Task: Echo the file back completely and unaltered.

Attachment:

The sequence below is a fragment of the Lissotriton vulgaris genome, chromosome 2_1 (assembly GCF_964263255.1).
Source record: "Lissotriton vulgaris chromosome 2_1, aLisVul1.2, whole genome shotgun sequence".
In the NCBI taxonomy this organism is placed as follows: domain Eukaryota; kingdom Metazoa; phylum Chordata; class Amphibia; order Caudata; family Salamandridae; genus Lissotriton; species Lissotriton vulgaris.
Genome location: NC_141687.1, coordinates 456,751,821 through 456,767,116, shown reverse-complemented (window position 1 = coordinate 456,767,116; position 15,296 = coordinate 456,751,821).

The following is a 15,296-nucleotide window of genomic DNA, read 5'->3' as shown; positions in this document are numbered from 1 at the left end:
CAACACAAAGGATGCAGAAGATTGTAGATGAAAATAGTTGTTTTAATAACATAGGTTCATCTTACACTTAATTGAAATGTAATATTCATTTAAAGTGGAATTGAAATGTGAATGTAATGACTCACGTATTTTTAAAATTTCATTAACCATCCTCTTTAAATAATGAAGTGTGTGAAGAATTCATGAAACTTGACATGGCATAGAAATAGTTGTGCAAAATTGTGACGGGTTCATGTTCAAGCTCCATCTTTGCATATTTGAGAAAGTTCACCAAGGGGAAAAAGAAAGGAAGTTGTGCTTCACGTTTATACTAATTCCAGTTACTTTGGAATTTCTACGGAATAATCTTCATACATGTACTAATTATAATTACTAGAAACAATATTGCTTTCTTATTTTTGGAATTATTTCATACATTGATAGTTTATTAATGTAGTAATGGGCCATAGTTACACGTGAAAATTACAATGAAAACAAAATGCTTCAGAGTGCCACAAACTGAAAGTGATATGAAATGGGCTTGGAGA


The sequence below is a fragment of the Lissotriton vulgaris genome, chromosome 2_1 (assembly GCF_964263255.1).
Source record: "Lissotriton vulgaris chromosome 2_1, aLisVul1.2, whole genome shotgun sequence".
In the NCBI taxonomy this organism is placed as follows: domain Eukaryota; kingdom Metazoa; phylum Chordata; class Amphibia; order Caudata; family Salamandridae; genus Lissotriton; species Lissotriton vulgaris.
Genome location: NC_141687.1, coordinates 456,751,821 through 456,767,116, shown reverse-complemented (window position 1 = coordinate 456,767,116; position 15,296 = coordinate 456,751,821).

The following is a 15,296-nucleotide window of genomic DNA, read 5'->3' as shown; positions in this document are numbered from 1 at the left end:
CAACACAAAGGATGCAGAAGATTGTAGATGAAAATAGTTGTTTTAATAACATAGGTTCATCTTACACTTAATTGAAATGTAATATTCATTTAAAGTGGAATTGAAATGTGAATGTAATGACTCACGTATTTTTAAAATTTCATTAACCATCCTCTTTAAATAATGAAGTGTGTGAAGAATTCATGAAACTTGACATGGCATAGAAATAGTTGTGCAAAATTGTGACGGGTTCATGTTCAAGCTCCATCTTTGCATATTTGAGAAAGTTCACCAAGGGGAAAAAGAAAGGAAGTTGTGCTTCACGTTTATACTAATTCCAGTTACTTTGGAATTTCTACGGAATAATCTTCATACATGTACTAATTATAATTACTAGAAACAATATTGCTTTCTTATTTTTGGAATTATTTCATACATTGATAGTTTATTAATGTAGTAATGGGCCATAGTTACACGTGAAAATTACAATGAAAACAAAATGCTTCAGAGTGCCACAAACTGAAAGTGATATGAAATGGGCTTGGAGA